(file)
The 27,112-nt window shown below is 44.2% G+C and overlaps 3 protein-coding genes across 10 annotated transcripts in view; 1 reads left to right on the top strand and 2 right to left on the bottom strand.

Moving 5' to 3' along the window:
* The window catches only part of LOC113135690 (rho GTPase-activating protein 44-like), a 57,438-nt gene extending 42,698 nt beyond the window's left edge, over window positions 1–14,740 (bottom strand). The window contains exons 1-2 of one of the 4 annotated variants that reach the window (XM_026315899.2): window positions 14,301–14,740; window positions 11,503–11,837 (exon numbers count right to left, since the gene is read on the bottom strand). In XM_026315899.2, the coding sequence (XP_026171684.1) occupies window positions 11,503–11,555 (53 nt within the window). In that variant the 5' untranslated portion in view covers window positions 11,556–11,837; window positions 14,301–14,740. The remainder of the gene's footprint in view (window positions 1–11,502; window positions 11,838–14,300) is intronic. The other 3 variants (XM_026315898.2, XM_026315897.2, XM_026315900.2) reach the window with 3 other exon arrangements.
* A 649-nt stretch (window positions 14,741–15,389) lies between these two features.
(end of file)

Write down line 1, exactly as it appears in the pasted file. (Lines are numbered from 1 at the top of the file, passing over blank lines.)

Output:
The 27,112-nt window shown below is 44.2% G+C and overlaps 3 protein-coding genes across 10 annotated transcripts in view; 1 reads left to right on the top strand and 2 right to left on the bottom strand.